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Here are five more Virginia Cavaliers hoping to make an NFL roster

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These five probably won’t hear their names this weekend, but they could definitely end up at training camp.

NCAA Football: Virginia at Pittsburgh Charles LeClaire-USA TODAY Sports

We’ve already profiled the four Virginia Cavaliers who are most likely to hear their names called in this weekend’s NFL Draft. There were a few other seniors on this year’s team who are on the NFL’s radar, and while they probably won’t drafted, there’s a good chance they’ll make somebody’s roster in training camp.

These guys are listed in alphabetical order.

Doni Dowling, WR – Dowling had a pretty nice career for the Hoos, totaling 118 receptions and 1413 yards. That’s 12th all-time in receptions and in the top 20 in yards.

Dowling tore his ACL prior to his sophomore season, and returned midway through the season. But, it was clear that he wasn’t the same player. He had just 1 catch, for -1 yards over 8 games. He played mostly on special teams. Over his final 2 seasons, he totaled 100 catches and averaged over 50 yards per game.

Dowling’s performance at the UVA Pro Day was poor. He clocked just a 4.7 40, which is slow for a WR. He also measured just 6’0” and 213 lbs, though he was listed at 6’1” 220. Unfortunately, he’s not big enough to be that slow. He’s a good route runner, and has some elusiveness in space. But neither of those skills are elite. He’s also a very strong blocker for a WR, and has shown strong special teams skills.

That last piece is what may get him into the NFL. Special Teams is an underappreciated aspect of the NFL and teams are always looking for a guy who can excel there. Some of the best special teams players are WRs who simply aren’t good enough as WR to make an impact there. Dowling may fit the bill there. Don’t be surprised if Dowling gets a real shot to make a team as a special team’s ace.

Jack English, OT – The Hoos have a pretty good track record of putting offensive linemen in the NFL. English isn’t likely to be drafted, but he’ll get a shot at somebody’s camp. At 6’5” 305, English has the size necessary to play OT in the NFL. He also has a bit of a mean streak, which NFL teams like.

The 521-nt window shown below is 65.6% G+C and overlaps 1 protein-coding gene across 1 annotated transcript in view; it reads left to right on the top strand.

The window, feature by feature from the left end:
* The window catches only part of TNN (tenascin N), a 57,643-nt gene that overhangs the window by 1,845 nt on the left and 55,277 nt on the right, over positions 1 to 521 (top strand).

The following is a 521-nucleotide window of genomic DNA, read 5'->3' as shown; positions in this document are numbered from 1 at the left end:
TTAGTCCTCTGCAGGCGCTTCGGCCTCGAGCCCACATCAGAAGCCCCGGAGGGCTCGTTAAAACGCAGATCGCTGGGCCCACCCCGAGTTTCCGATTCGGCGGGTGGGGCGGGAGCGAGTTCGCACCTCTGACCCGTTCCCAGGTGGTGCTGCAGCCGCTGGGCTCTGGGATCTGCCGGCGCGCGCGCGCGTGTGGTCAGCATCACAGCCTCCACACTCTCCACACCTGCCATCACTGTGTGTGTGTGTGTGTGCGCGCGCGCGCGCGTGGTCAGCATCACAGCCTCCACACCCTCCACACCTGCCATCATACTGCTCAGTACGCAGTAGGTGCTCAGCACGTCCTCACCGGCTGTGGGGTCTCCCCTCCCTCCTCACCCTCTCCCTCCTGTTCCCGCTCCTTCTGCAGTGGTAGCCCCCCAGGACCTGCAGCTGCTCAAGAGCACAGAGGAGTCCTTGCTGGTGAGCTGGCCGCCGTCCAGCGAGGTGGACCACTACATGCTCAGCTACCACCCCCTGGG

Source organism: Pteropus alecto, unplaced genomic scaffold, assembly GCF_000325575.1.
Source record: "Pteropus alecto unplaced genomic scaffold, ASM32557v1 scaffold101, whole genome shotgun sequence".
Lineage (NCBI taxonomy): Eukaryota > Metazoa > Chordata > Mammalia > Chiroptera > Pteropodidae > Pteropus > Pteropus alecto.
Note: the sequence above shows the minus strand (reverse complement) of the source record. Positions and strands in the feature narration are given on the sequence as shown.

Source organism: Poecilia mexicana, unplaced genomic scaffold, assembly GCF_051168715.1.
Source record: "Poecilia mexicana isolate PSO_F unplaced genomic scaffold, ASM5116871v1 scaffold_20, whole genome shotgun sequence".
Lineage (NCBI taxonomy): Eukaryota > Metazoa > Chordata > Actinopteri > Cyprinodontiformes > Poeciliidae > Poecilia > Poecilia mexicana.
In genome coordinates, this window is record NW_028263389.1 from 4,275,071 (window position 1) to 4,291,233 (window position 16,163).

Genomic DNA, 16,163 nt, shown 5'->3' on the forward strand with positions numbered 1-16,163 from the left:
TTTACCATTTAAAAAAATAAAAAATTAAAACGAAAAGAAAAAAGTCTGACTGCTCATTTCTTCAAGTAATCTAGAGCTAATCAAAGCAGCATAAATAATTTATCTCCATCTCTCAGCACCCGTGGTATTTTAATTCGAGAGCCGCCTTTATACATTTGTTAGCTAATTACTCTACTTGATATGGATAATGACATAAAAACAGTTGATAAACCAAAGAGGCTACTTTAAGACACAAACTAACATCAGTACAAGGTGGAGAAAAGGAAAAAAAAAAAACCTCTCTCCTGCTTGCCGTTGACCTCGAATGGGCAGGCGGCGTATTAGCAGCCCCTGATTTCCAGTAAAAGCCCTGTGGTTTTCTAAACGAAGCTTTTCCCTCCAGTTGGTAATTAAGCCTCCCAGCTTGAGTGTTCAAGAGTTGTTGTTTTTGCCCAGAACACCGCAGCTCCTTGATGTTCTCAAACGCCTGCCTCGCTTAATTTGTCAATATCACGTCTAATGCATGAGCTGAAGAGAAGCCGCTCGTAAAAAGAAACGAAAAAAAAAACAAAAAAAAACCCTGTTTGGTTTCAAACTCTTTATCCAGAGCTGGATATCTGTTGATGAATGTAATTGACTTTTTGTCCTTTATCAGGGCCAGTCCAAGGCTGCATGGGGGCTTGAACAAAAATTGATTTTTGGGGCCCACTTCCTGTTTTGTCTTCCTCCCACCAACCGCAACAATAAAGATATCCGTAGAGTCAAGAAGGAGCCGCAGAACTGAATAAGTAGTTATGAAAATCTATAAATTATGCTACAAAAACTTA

English was measured and weighed at the UVA Pro, but it looks like he didn’t participate in any drills. Don’t know if that’s because of an injury or what, but it certainly isn’t going to help him. Still, he’ll get a chance to impress at somebody’s camp.

Daniel Hamm, RB – Hamm is a track guy who also played football, a combination that hasn’t often ended up with NFL stardom. Hamm was never really the featured back for the Hoos, though he has been the featured punt returner for the past two years. He’s got speed, though he didn’t necessarily show it on the football field. He also has good hands.

His only real shot at the NFL is as a return man and 3rd down back, but even that is a longshot. He’ll get a chance at somebody’s training camp because of his pure speed. But don’t bet on him making an NFL roster.

Andre Levrone, WR – Levrone might have actually been on the draft radar had he stayed healthy for his career. He missed 13 games in his career, and spent several others mostly on the sidelines due to injury. The lack of consistent QB play also hampered Levrone’s UVA career.

With Kurt Benkert at the helm this year, Levrone had a big year. He had just 34 catches, but averaged over 20 yards per game, totaling 689 yards. He also had 7 TDs. Overall, his career numbers of 59 catches, 1079 yards and 9 TDs are underwhelming.

But here’s why Levrone is on the NFL’s radar: he ran a 4.4 40 at the UVA Pro Day in March. He put up 18 bench press reps, hit 34 inches on the vertical jump and 10’1” broad jump. All of those numbers are very impressive for a WR measuring 6’3” and 225 pounds. Levrone is a physical beast. And he has good hands. His routes need work, which is the main reason he’s unlikely to be drafted. He’s met with a handful of NFL teams, and there are rumors around of him going late in the draft. If not, he’ll be one of the more sought after undrafted free agents. That size and speed have NFL teams salivating over his potential with some seasoning.

Jack McDonald, G – Like his fellow OL English, McDonald didn’t really participate in the UVA Pro Day in March. He was weighed and measured, and at 6’3” 305, he’s got good size for an interior OL. McDonald is coming off an injury, which may be why he didn’t participate.

Also, like English, McDonald isn’t likely to be drafted. But he has played some center, and NFL teams are always looking for a guy who can play center. McDonald didn’t play much this year because of the injury, and that means he’s out of practice. Still, like English, he’ll sign and get an invite to camp. From there, he just needs to impress the right people.